Radhika Dutt, author of Radical Product Thinking, is a product leader and entrepreneur. She understands that businesses need to be agile and responsive if they want to stay competitive. Most importantly, she knows how important it is for companies to innovate so they can grow their business with fresh ideas.
In our interview, we delve into the thinking behind her book and discuss the application of its product development principles for listeners and business owners like you.
02:25 – Why our current guest is on the show. James doesn’t let just anyone appear on this podcast.
04:20 – What we want to happen today. There are ways you could improve your product design that you may not be aware of.
07:50 – What is a good vision for your company? Your idea of a good vision may be out of touch with the product market.
12:53 – Local maximum versus global maximum. What kind of perspective makes for good product development?
21:20 – An approach to prioritization. This is how you know where to focus.
28:03 – The cautionary tale of an airline. Are you milking an old idea beyond its worth?
31:32 – Disease as an analogy in product creation. It’s still a good metaphor, despite the pandemic.
33:22 – A sum-up of the episode. This is what you want to take away.
This episode’s topic should be of interest to any business owner, because James and his special guest are talking about product design. Radhika Dutt has just published her book, Radical Product Thinking: The New Mindset for Innovating Smarter, and she and James will be digging into some of its highly relevant thinking.
Why our current guest is on the show
As many listeners may know, getting onto the podcast is not easy. James’s team keeps a substantial spreadsheet of people vying to get on, and of that list only two have made it, says James, Radhika and one other.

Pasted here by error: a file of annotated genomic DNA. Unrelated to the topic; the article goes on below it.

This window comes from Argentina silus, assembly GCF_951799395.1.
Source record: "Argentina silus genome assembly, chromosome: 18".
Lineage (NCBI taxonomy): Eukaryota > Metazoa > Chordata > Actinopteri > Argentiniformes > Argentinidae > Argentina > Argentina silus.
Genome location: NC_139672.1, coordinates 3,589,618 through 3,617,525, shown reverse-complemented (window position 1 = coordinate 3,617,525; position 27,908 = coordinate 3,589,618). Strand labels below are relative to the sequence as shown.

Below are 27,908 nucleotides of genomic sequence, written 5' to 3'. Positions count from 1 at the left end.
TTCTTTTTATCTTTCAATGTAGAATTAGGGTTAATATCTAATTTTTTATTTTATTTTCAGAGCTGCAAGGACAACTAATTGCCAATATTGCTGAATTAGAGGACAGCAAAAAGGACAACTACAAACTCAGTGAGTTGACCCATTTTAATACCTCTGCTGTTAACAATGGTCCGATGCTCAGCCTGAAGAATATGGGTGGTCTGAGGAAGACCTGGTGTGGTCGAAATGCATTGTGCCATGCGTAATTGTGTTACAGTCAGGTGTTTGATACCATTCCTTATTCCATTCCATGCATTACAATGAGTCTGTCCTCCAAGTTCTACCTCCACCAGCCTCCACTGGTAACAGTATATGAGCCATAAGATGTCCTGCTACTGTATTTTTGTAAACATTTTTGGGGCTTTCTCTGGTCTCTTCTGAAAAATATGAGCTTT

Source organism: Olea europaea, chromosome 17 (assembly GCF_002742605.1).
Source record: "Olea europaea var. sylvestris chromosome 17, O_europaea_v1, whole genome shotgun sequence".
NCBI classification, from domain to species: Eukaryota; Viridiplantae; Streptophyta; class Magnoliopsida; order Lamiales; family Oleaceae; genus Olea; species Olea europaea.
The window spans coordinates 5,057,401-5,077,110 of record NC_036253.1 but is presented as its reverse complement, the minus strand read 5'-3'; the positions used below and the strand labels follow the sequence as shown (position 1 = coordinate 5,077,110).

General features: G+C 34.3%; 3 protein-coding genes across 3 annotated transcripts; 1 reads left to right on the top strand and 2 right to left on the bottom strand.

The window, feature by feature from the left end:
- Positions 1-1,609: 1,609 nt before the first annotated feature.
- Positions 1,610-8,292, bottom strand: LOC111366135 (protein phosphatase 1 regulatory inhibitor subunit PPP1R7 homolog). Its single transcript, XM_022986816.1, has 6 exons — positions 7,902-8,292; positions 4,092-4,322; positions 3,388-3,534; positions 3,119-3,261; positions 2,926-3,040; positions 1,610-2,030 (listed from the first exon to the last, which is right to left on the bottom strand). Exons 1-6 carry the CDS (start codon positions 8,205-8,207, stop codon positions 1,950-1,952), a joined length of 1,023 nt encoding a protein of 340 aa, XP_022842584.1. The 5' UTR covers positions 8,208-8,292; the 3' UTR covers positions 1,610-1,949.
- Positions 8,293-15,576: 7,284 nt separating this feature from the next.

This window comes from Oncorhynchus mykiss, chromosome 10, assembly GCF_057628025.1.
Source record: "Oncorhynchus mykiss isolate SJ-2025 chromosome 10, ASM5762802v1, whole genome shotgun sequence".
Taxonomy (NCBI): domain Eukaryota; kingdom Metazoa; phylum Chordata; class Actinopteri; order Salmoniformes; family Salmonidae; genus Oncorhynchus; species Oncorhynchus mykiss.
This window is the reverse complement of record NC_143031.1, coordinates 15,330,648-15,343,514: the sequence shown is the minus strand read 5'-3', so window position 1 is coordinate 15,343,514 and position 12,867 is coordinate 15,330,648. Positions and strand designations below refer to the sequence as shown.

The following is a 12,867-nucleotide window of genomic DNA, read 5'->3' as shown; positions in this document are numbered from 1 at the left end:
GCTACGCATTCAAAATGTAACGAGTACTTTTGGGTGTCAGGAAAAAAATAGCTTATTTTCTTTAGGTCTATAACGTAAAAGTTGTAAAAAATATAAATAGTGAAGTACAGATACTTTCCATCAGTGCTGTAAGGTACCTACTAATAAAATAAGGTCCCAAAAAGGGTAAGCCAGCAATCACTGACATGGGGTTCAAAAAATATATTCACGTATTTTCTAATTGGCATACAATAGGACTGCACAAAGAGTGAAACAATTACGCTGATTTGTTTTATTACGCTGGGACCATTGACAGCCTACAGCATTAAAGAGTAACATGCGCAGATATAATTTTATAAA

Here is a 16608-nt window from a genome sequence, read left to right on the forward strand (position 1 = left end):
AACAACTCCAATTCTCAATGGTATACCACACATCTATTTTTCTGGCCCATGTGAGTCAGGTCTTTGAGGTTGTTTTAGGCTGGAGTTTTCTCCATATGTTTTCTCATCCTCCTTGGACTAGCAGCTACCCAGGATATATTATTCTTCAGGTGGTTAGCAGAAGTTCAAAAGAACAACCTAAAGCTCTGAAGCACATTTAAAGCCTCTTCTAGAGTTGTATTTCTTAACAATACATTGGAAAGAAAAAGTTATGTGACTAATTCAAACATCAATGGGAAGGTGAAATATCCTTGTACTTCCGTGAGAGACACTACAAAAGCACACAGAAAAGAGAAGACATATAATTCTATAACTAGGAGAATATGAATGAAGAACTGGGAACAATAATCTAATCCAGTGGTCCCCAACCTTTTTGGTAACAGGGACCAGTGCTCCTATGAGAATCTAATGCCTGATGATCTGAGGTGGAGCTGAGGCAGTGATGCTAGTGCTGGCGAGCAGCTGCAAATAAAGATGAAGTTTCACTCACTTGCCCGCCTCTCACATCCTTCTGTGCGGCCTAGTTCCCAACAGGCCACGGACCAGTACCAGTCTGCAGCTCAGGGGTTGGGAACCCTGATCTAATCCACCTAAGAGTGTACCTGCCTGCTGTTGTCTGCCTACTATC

James looks for guests who will benefit his clients and listeners in their business/life journey, whose material, he says, will add next-level abilities and transformations to his audience.
Radhika’s book played a good part in her selection. James received an early draft, which he read and liked very much. It was three years in the making, and is more than just a book about products, says Radhika. It actually highlights an approach for systematically creating change wherever we want to create it.
What we want to happen today
James thinks Radhika’s book topic is just to the side of what his audience is aware of. They could already be doing some of what she talks about without knowing it. He’d like to put a label on that, then give them things they’re not aware of that can improve what they’re doing.
Radhika loves that. And one of the things she thinks is relevant is the common practice, taught in The Lean Startup, of putting things on the market to see how they do, and iterating from there. And especially today, the tools at our disposal allow people to do that much faster.
In her book, however, she describes iteration as like having a fast car. And driving fast is only useful when you know where you’re going. Radical Product Thinking is about setting very clearly where you want to go. And then it’s great to drive fast.
Pivot, she and James agree, is an overused word. You can change direction and iterate all you want, but without a clear direction, you’re just spinning wheels.
Radhika’s company did quite some pivoting. From aiming to be the next VISA of the world, they sought to become a loyalty solutions provider for merchants. That market was crowded, so they pivoted again to being a credit solutions provider.
What you’re really looking for with all those tests is, what do your customers really need? What is the problem they’re facing? And what is your solution that’s going to help them out? That’s what the vision boils down to and what you want to put on your brochures.
What is a good vision for your company
People confuse a tagline with a good vision, says Radhika. We hear that a good vision is this big, hairy, audacious goal (BHAG).
“People confuse a tagline with a good vision.”